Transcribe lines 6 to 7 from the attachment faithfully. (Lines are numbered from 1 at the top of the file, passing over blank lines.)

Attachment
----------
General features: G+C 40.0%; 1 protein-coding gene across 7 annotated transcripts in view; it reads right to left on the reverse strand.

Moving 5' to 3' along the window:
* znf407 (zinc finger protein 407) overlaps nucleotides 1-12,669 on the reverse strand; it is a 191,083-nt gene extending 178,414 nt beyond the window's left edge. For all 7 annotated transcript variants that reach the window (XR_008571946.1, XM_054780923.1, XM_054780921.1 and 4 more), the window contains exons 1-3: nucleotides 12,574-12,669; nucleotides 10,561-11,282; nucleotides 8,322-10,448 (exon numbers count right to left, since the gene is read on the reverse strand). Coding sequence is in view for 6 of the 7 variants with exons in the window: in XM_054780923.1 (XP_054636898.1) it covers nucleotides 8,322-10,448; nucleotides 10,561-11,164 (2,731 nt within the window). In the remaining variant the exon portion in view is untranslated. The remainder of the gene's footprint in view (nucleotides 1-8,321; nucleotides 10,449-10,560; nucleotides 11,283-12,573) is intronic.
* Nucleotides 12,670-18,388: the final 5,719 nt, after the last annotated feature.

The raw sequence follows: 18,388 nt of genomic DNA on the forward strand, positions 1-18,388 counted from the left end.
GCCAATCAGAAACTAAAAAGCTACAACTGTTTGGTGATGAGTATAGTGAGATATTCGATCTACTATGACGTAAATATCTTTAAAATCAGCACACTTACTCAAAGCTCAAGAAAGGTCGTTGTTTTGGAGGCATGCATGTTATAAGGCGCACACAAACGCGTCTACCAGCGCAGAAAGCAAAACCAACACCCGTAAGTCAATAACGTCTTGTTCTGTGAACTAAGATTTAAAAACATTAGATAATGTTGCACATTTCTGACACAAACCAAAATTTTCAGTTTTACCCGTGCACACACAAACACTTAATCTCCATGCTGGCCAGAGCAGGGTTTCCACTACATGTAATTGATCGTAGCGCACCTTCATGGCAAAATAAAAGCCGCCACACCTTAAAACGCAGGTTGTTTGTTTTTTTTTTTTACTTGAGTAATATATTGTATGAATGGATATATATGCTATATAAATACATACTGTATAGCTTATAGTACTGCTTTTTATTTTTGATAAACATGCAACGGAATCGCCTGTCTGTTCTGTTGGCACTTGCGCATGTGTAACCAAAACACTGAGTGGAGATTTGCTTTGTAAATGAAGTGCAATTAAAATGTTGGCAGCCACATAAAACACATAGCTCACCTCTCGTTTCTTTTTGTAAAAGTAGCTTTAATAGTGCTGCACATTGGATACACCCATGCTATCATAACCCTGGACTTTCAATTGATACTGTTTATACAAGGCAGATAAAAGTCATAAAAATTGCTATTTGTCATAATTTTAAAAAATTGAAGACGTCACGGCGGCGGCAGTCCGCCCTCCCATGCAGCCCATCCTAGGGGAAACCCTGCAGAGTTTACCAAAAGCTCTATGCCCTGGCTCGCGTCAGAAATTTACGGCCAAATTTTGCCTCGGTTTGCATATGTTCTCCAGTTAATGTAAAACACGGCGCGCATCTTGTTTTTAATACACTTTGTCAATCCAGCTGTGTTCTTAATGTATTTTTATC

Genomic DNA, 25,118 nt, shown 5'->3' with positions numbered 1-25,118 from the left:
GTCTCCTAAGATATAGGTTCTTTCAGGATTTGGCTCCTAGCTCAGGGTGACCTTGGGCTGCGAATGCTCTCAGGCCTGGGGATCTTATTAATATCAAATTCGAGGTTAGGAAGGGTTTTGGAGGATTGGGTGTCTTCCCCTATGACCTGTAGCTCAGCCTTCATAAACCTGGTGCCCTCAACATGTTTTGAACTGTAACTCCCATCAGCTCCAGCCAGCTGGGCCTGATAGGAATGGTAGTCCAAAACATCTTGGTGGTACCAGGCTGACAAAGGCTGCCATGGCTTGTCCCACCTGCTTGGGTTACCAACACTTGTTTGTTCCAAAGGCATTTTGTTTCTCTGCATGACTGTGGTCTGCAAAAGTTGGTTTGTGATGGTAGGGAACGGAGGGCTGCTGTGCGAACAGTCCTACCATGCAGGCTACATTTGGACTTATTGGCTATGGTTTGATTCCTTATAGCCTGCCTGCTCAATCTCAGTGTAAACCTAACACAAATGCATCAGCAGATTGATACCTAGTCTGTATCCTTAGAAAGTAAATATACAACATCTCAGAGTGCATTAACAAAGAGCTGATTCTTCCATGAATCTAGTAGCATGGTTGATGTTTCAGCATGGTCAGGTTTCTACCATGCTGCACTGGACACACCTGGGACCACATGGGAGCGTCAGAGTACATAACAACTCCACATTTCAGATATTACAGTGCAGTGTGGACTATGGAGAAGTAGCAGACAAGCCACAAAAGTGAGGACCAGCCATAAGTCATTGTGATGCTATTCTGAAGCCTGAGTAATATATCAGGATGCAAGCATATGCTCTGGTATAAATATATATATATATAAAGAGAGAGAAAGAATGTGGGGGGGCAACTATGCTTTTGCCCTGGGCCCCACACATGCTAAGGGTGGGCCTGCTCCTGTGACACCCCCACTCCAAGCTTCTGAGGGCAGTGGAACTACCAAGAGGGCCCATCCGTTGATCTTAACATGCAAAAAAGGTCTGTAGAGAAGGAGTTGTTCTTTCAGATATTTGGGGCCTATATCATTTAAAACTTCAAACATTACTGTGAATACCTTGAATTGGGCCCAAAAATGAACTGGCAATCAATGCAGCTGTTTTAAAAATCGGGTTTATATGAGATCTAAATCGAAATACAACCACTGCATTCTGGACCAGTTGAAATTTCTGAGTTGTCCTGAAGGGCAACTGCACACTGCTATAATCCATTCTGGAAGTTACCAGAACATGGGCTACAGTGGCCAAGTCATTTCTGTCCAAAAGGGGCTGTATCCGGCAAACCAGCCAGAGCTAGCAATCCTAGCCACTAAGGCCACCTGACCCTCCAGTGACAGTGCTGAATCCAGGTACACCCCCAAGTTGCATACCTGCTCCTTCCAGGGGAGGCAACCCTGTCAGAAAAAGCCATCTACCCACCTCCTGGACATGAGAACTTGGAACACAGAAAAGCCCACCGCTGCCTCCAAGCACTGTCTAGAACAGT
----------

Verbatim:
GCCAATCAGAAACTAAAAAGCTACAACTGTTTGGTGATGAGTATAGTGAGATATTCGATCTACTATGACGTAAATATCTTTAAAATCAGCACACTTACTCAAAGCTCAAGAAAGGTCGTTGTTTTGGAGGCATGCATGTTATAAGGCGCACACAAACGCGTCTACCAGCGCAGAAAGCAAAACCAACACCCGTAAGTCAATAACGTCTTGTTCTGTGAACTAAGATTTAAAAACATTAGATAATGTTGCACATTTCTGACACAAACCAAAATTTTCAGTTTTACCCGTGCACACACAAACACTTAATCTCCATGCTGGCCAGAGCAGGGTTTCCACTACATGTAATTGATCGTAGCGCACCTTCATGGCAAAATAAAAGCCGCCACACCTTAAAACGCAGGTTGTTTGTTTTTTTTTTTTACTTGAGTAATATATTGTATGAATGGATATATATGCTATATAAATACATACTGTATAGCTTATAGTACTGCTTTTTATTTTTGATAAACATGCAACGGAATCGCCTGTCTGTTCTGTTGGCACTTGCGCATGTGTAACCAAAACACTGAGTGGAGATTTGCTTTGTAAATGAAGTGCAATTAAAATGTTGGCAGCCACATAAAACACATAGCTCACCTCTCGTTTCTTTTTGTAAAAGTAGCTTTAATAGTGCTGCACATTGGATACACCCATGCTATCATAACCCTGGACTTTCAATTGATACTGTTTATACAAGGCAGATAAAAGTCATAAAAATTGCTATTTGTCATAATTTTAAAAAATTGAAGACGTCACGGCGGCGGCAGTCCGCCCTCCCATGCAGCCCATCCTAGGGGAAACCCTGCAGAGTTTACCAAAAGCTCTATGCCCTGGCTCGCGTCAGAAATTTACGGCCAAATTTTGCCTCGGTTTGCATATGTTCTCCAGTTAATGTAAAACACGGCGCGCATCTTGTTTTTAATACACTTTGTCAATCCAGCTGTGTTCTTAATGTATTTTTATC

Genomic DNA, 25,118 nt, shown 5'->3' with positions numbered 1-25,118 from the left: